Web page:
Headshot of La Cieca

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Writers’ block

©ALESSANDRO SIMONETTI courtesy LoftOpera and media partner Grey Magazine“The last place you’d expect to find opera at all, let alone good, exciting opera, is in still-scrappy Bushwick, Brooklyn. But that’s where a new and vital company called LoftOpera has popped up for a two-weekend run of Puccini’s La Bohème in a performance that is as true and moving as any I can remember in 40 years of opera-going.” [New York Observer]

75 comments

  • bluecabochon says:

    This has been a fascinating thread with lovely, informative comments. Thank you to all involved. :)

  • Camille says:

    This is very, very encouraging to hear, i.e., the young outfit in Brooklyn.

    If they are dressed as hipsters, well then the hipsters won’t be alienated by them and will be drawn in, at least a percentage of them. If I had the time and inclination to hop on the Q or N or something train, I would, but I don’t.

    In any case, good luck to Loft Opera and Camille will be visiting you someday in the future.

    • skoc211 says:

      I attended the performance tonight and it was nothing short of magical.

      Bushwick definitely has some cool up and coming spots, but this particular warehouse was very much in the middle of no where. If I hadn’t seen a queue of people outside the venue I might have missed it entirely. It was very much a no frills affair -- the only bathrooms were two outdoor porta-pottys -- and the large (and loud) heater that warmed the room was turned off during the performance giving some unexpected authenticity. Wine and Brooklyn Brewery beer abounded.

      The performance space was small and the only defining feature a faux brick wall the displayed super-titles, such that the seating, made up of three sections of bare white benches gave the whole thing an air of theatre in the round. The rest of the set was made up of various tables and chairs.

      JJ is spot on about the singing -- there was not a single weak link. I’ve never attended a student or amateur performance of an opera before and I was thrilled by the robust singing from the entire cast. Rodolfo, in particular, stood out. He was fearless and powerful with his high notes, yet he still sang sensitively and was deeply moving in his acting. Their Musetta was perhaps the feistiest I’ve seen -- smashing plates to get Marcello’s attention and waving to the audience as she was carried off on his shoulders at the end of Act II. Speaking of Marcello, his voice was as handsome as he was! Mimi took some time warming up in the acting department, but the voice was warm and lovely and filled the warehouse. Her “Sono andati” was particularly moving.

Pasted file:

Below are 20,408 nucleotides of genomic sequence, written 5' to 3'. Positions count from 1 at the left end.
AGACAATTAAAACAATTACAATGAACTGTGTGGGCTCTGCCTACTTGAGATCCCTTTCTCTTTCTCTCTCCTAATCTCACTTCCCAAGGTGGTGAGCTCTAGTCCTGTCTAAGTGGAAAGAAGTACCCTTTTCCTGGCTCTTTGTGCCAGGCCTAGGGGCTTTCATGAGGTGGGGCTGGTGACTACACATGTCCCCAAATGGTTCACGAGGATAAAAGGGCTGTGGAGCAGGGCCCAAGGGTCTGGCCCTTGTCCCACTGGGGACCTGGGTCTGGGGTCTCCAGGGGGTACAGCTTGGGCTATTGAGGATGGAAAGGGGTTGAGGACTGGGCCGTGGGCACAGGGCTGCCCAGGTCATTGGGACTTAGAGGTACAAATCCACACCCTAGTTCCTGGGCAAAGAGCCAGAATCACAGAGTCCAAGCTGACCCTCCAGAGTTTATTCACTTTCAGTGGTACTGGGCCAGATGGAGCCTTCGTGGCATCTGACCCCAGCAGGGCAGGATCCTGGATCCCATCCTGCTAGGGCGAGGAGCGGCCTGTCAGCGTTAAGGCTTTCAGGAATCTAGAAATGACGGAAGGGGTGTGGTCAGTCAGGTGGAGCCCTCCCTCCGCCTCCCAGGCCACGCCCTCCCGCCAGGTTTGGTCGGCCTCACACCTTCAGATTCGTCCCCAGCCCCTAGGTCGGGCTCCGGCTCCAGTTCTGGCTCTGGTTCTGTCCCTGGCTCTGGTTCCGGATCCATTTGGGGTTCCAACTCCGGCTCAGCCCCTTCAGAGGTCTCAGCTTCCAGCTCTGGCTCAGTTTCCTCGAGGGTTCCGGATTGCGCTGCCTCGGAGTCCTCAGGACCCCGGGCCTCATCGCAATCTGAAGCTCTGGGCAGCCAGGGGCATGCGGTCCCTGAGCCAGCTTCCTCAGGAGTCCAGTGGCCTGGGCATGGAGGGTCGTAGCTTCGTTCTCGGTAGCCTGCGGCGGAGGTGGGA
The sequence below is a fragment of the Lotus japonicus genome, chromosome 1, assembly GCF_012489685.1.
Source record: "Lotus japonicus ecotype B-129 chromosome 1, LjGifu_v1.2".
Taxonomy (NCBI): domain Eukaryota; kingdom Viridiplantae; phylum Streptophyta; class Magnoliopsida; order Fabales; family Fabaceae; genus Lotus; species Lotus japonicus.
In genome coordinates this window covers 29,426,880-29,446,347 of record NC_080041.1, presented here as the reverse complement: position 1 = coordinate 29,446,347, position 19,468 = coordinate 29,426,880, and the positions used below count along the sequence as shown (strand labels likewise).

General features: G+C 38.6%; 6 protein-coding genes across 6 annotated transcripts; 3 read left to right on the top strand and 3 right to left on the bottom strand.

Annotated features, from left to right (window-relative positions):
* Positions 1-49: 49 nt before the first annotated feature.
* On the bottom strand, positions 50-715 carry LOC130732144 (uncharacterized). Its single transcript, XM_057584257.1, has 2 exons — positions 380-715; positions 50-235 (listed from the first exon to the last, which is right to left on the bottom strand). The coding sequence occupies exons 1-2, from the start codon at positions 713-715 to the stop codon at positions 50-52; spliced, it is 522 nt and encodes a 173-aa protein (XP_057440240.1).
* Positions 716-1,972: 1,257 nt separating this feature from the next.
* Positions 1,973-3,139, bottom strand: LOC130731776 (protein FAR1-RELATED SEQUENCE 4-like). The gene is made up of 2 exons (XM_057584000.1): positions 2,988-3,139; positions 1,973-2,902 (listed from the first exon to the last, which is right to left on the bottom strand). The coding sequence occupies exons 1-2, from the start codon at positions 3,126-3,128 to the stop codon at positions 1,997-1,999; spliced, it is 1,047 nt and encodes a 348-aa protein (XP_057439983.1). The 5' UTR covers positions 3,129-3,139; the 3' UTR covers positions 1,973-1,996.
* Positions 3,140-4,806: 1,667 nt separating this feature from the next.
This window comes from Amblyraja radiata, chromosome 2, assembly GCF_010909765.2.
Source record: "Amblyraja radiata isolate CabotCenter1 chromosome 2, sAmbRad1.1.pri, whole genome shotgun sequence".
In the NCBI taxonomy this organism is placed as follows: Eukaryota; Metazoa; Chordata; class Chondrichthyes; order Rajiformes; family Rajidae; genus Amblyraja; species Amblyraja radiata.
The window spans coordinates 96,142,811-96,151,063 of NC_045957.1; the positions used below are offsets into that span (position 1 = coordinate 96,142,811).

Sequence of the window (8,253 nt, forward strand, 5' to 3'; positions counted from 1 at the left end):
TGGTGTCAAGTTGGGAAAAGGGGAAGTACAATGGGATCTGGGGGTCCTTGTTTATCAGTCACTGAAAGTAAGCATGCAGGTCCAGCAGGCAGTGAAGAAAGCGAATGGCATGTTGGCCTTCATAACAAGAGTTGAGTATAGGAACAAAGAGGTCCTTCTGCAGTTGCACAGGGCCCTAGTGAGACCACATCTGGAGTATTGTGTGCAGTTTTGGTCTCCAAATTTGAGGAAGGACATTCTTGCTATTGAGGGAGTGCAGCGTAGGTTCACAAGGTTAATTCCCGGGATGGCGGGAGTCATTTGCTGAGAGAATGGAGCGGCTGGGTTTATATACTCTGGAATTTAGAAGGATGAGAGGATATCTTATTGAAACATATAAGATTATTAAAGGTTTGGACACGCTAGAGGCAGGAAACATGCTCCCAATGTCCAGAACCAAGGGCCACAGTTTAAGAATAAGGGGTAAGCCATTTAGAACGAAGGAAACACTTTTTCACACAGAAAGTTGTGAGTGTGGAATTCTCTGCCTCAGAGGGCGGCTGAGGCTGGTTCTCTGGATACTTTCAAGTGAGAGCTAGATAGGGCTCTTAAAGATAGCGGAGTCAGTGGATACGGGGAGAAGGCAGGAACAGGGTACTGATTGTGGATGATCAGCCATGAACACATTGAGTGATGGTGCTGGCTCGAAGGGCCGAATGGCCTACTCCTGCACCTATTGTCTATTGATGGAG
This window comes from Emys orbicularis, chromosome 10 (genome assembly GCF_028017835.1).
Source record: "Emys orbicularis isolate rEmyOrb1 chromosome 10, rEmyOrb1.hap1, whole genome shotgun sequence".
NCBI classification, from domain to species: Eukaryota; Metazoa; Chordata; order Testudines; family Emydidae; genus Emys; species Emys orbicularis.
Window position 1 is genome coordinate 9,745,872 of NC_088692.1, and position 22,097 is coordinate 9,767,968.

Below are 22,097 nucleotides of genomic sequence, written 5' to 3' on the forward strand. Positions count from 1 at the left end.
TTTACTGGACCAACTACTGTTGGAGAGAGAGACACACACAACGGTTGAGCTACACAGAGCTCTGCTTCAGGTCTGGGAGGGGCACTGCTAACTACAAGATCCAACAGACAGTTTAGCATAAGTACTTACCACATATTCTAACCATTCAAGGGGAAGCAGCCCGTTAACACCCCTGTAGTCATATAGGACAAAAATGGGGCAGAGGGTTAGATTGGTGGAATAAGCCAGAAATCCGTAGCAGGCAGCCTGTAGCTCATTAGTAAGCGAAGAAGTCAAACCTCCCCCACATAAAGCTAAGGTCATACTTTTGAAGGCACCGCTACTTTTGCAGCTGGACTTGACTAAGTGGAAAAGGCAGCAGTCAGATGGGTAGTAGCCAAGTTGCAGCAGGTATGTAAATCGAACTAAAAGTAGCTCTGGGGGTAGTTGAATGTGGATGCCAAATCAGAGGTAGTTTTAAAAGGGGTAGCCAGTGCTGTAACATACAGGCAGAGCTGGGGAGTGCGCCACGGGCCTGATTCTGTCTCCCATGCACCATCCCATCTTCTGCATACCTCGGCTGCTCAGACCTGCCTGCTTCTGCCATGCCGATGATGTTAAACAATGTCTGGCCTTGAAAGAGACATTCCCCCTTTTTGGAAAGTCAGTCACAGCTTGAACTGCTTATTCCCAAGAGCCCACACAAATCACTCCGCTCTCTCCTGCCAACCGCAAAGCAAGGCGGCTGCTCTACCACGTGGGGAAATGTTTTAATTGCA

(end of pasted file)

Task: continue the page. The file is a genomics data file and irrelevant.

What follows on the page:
It was also surreal to watch my peers (I don’t know the casts’ ages, but I’m 26 and they all looked my age) perform in an opera I’m so used to seeing older (and sometimes much older) artists sing. It felt incredibly authentic to Puccini in its own way -- even the occasional clinking a beer bottle being knocked over in the audience fit in.

      As for the aforementioned hipsters, yes, they dominated the audience. I’m not sure if I was being made fun of or sincerely complimented by a bearded flannel wearing fellow who said he like my golden pocket square. There were a handful of elderly people who were either regular opera goers that braved the journey to Brooklyn or had family in the cast. Regardless, everyone seemed moved and I could hear more than a few sniffles at the end. Bravos and rousing ovations concluded the night. I look forward to seeing more from LoftOpera.

      PS: Here are a few pictures I snapped during the course of the evening…..

      http://imgur.com/a/X0zyS